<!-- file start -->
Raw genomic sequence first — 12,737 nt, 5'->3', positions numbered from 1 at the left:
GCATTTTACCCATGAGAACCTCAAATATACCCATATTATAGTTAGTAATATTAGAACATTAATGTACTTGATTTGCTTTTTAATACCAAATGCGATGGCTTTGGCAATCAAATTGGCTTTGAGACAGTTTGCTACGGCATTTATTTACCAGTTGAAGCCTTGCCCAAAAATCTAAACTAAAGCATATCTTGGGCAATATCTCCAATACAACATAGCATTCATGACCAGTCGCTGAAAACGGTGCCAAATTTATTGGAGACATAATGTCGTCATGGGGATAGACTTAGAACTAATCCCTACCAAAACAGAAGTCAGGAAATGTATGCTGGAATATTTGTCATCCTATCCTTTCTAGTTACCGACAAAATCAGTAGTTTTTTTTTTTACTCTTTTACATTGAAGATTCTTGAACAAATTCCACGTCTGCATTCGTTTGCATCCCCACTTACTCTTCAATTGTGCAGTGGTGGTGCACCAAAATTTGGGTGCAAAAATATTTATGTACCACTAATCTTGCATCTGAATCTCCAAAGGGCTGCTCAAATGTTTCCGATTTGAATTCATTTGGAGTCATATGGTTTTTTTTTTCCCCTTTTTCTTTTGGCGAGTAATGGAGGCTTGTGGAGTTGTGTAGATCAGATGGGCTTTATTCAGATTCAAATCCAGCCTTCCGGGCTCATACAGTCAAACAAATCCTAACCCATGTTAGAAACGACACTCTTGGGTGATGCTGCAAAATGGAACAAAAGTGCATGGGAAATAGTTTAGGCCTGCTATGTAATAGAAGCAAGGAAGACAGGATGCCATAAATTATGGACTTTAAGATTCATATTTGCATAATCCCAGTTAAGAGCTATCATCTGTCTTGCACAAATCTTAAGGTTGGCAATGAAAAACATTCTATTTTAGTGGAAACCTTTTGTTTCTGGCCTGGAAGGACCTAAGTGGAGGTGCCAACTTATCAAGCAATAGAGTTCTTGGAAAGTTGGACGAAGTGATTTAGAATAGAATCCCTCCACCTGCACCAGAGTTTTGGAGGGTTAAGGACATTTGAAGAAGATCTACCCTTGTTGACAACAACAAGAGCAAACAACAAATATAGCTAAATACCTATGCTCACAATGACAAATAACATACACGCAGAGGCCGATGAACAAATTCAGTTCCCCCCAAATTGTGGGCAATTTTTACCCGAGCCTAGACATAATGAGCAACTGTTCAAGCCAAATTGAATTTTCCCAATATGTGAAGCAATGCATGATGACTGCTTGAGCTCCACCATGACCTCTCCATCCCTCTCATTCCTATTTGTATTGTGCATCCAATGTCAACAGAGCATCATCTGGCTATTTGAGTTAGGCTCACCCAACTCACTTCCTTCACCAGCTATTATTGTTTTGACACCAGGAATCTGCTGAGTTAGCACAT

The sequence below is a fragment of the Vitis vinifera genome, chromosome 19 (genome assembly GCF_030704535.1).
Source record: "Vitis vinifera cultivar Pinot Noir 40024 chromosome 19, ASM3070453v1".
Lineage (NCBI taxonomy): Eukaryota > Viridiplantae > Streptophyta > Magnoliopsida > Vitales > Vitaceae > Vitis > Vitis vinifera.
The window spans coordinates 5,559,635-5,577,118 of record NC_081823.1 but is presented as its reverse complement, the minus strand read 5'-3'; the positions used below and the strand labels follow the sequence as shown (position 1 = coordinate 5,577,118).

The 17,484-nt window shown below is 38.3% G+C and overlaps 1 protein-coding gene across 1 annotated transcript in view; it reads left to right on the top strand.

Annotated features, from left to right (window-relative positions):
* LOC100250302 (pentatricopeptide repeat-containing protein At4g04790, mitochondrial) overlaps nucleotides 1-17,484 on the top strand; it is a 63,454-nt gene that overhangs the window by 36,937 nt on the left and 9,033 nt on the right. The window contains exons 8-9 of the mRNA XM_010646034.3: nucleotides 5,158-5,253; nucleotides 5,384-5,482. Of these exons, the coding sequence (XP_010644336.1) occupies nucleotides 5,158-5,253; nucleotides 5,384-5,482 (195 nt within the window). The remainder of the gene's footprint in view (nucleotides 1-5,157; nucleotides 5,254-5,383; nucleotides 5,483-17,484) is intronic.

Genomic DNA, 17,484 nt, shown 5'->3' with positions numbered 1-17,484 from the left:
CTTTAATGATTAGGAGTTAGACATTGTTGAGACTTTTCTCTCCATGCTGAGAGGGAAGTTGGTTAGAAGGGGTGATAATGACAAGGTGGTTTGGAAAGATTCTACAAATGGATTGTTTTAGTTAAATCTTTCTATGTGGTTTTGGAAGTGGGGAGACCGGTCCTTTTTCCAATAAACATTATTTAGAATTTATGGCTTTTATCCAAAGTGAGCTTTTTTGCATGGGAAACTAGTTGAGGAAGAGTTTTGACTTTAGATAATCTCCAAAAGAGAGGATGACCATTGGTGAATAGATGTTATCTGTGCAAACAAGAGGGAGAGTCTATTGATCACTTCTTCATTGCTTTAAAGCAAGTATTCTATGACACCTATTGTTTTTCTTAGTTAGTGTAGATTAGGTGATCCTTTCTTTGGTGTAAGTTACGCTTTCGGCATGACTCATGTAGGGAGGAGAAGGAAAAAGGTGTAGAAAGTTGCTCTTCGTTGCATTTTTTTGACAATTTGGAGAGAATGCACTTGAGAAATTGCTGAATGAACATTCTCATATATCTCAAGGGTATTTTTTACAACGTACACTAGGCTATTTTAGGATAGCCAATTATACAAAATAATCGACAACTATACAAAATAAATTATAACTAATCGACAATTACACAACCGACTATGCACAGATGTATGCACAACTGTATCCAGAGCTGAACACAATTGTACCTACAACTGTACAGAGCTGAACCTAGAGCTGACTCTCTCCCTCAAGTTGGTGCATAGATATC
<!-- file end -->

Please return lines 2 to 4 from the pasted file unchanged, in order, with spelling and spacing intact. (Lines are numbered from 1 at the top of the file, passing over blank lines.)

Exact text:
GCATTTTACCCATGAGAACCTCAAATATACCCATATTATAGTTAGTAATATTAGAACATTAATGTACTTGATTTGCTTTTTAATACCAAATGCGATGGCTTTGGCAATCAAATTGGCTTTGAGACAGTTTGCTACGGCATTTATTTACCAGTTGAAGCCTTGCCCAAAAATCTAAACTAAAGCATATCTTGGGCAATATCTCCAATACAACATAGCATTCATGACCAGTCGCTGAAAACGGTGCCAAATTTATTGGAGACATAATGTCGTCATGGGGATAGACTTAGAACTAATCCCTACCAAAACAGAAGTCAGGAAATGTATGCTGGAATATTTGTCATCCTATCCTTTCTAGTTACCGACAAAATCAGTAGTTTTTTTTTTTACTCTTTTACATTGAAGATTCTTGAACAAATTCCACGTCTGCATTCGTTTGCATCCCCACTTACTCTTCAATTGTGCAGTGGTGGTGCACCAAAATTTGGGTGCAAAAATATTTATGTACCACTAATCTTGCATCTGAATCTCCAAAGGGCTGCTCAAATGTTTCCGATTTGAATTCATTTGGAGTCATATGGTTTTTTTTTTCCCCTTTTTCTTTTGGCGAGTAATGGAGGCTTGTGGAGTTGTGTAGATCAGATGGGCTTTATTCAGATTCAAATCCAGCCTTCCGGGCTCATACAGTCAAACAAATCCTAACCCATGTTAGAAACGACACTCTTGGGTGATGCTGCAAAATGGAACAAAAGTGCATGGGAAATAGTTTAGGCCTGCTATGTAATAGAAGCAAGGAAGACAGGATGCCATAAATTATGGACTTTAAGATTCATATTTGCATAATCCCAGTTAAGAGCTATCATCTGTCTTGCACAAATCTTAAGGTTGGCAATGAAAAACATTCTATTTTAGTGGAAACCTTTTGTTTCTGGCCTGGAAGGACCTAAGTGGAGGTGCCAACTTATCAAGCAATAGAGTTCTTGGAAAGTTGGACGAAGTGATTTAGAATAGAATCCCTCCACCTGCACCAGAGTTTTGGAGGGTTAAGGACATTTGAAGAAGATCTACCCTTGTTGACAACAACAAGAGCAAACAACAAATATAGCTAAATACCTATGCTCACAATGACAAATAACATACACGCAGAGGCCGATGAACAAATTCAGTTCCCCCCAAATTGTGGGCAATTTTTACCCGAGCCTAGACATAATGAGCAACTGTTCAAGCCAAATTGAATTTTCCCAATATGTGAAGCAATGCATGATGACTGCTTGAGCTCCACCATGACCTCTCCATCCCTCTCATTCCTATTTGTATTGTGCATCCAATGTCAACAGAGCATCATCTGGCTATTTGAGTTAGGCTCACCCAACTCACTTCCTTCACCAGCTATTATTGTTTTGACACCAGGAATCTGCTGAGTTAGCACAT

The sequence below is a fragment of the Vitis vinifera genome, chromosome 19 (genome assembly GCF_030704535.1).
Source record: "Vitis vinifera cultivar Pinot Noir 40024 chromosome 19, ASM3070453v1".